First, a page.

September 23, 2015
Two of the many things that people fear will happen to their loved ones as they age are dementia and delirium. Dementia is the term used for a gradual decline in mental ability and is usually not reversible. Delirium, on the other hand, is usually a temporary state of confusion that can result from an illness or a treatment for illness, including a hospitalization. Illness and treatment don’t cause dementia.
Affecting as many as 7 million Americans hospitalized each year, the triggers for developing delirium seem to be related to heavy sedation and the use of ventilators in intensive care units, as well as longer hospital stays; but delirium is occurring among those recovering from routine and easily treated conditions as well. Other potential causes include use of anti-anxiety medications, and perhaps even the hospital environment itself. And, it can linger on for months after a patient is discharged.
Coined “ICU psychosis” 30 years ago by Sharon Inouye, a geriatrician and professor of medicine at Harvard Medical School, studies focused on hospitalization delirium prevention are now underway, since it’s estimated that as many as 40% of cases are preventable, and, according to Inouye, “There still aren’t good treatments for it once it occurs.”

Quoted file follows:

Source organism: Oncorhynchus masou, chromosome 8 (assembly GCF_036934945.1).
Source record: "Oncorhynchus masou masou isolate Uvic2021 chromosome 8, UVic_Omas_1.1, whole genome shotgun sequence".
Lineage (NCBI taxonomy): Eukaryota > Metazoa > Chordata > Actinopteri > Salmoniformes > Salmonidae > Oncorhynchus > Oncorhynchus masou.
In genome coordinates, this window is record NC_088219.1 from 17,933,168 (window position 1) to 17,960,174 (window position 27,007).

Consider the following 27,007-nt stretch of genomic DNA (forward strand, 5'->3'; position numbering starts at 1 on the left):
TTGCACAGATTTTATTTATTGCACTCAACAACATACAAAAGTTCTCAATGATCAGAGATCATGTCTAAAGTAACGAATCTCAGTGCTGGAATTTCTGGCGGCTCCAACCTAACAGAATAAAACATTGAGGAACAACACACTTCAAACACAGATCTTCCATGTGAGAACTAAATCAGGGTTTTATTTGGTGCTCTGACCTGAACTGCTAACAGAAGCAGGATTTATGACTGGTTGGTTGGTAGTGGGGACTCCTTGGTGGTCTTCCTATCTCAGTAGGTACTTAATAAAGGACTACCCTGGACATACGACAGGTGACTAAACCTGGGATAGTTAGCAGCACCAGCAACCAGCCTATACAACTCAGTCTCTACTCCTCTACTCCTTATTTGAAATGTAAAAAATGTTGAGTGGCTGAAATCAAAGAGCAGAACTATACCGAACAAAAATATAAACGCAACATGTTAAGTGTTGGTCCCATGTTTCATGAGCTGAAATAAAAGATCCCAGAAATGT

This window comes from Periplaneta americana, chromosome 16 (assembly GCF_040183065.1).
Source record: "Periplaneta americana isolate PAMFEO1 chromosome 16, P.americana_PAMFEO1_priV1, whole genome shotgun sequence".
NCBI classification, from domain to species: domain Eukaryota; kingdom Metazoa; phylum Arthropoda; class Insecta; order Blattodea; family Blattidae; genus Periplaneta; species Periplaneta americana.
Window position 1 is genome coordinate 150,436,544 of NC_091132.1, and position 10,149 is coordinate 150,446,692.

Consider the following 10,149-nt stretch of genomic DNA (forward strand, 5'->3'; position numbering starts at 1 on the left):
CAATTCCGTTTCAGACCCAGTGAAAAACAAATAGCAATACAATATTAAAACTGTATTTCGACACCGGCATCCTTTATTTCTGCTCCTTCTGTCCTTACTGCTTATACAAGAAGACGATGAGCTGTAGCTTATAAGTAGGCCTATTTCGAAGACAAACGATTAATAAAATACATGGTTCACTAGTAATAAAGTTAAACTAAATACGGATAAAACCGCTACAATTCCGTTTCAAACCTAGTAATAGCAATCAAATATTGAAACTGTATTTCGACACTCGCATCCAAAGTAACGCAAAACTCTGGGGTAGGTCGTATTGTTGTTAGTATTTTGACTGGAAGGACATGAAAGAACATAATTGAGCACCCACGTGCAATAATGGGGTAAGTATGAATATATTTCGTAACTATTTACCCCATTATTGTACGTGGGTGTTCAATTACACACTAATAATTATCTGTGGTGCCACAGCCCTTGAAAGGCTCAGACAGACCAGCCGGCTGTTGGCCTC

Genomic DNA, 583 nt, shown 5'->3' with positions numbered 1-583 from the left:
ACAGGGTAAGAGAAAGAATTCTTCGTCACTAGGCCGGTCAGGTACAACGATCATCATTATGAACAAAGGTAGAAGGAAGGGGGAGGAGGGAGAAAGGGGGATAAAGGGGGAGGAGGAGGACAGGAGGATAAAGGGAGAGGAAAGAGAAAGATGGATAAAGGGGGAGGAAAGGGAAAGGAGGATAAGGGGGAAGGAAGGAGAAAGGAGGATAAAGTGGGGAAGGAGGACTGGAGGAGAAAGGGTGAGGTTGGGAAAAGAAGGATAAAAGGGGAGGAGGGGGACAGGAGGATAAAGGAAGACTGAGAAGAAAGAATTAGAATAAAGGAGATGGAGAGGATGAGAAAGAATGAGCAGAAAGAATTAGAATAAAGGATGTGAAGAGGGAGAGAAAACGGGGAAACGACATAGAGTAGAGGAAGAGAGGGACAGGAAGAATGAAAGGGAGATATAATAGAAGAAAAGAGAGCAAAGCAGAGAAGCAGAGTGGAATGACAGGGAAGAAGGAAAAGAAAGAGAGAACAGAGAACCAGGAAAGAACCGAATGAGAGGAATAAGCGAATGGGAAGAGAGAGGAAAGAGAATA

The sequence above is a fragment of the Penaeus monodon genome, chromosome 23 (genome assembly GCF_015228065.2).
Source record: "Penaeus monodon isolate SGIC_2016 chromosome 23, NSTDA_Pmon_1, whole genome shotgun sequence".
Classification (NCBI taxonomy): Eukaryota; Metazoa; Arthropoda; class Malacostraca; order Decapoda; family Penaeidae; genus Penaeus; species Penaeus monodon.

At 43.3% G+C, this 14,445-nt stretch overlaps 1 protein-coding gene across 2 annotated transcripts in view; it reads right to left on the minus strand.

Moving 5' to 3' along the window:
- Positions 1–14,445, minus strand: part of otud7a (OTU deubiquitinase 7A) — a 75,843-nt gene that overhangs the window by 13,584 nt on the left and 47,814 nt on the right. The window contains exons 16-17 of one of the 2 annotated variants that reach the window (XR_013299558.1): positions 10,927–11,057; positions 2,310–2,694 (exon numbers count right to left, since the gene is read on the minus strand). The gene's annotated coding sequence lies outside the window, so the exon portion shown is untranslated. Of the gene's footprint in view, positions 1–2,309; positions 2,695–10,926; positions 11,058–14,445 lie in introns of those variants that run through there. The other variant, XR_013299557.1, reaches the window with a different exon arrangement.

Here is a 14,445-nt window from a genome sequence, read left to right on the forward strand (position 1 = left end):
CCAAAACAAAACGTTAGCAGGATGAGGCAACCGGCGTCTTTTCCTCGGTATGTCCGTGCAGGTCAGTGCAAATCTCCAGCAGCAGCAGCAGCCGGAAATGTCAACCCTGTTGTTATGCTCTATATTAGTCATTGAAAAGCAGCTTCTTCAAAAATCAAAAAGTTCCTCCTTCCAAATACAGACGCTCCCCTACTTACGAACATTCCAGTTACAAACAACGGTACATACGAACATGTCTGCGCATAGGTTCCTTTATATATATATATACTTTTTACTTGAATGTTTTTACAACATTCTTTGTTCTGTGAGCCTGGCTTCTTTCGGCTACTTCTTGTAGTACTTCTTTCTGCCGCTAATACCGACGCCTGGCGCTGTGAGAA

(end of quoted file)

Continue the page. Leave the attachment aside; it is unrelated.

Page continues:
Effects from the delirium can be severe, in both memory and cognitive issues but also commonly displaying as symptoms of post-traumatic stress disorder, with flashbacks and hallucinations. For the elderly, these symptoms are particularly troubling, as they may not have the capacity to describe what happened to them or how they’re feeling, and can result in a misdiagnosis of psychosis or dementia.
The good news is that hospitals are recognizing and taking steps to reduce the potential for delirium, by more carefully prescribing certain anti-anxiety medications and tranquilizers, limiting use of restraints, and creating a more soothing environment with less light and quieter alarms to ensure more normalcy in patients’ sleep-wake cycles. Nursing and medical schools nationwide are also including delirium training as part of their curriculum, and a number of hospitals have implemented the HELP program (Hospital Elder Life Program) for their senior patients, offering visits from trained volunteers to provide companionship and help with staying oriented.
If your loved one is showing signs of delirium or dementia, we at Continuum can help. Our in-home care staff is trained in Alzheimer’s and dementia care services, as well as safety supervision, companionship, and respite care. Our experienced eldercare managers will conduct a thorough assessment to see which in-home care services you and your loved one require.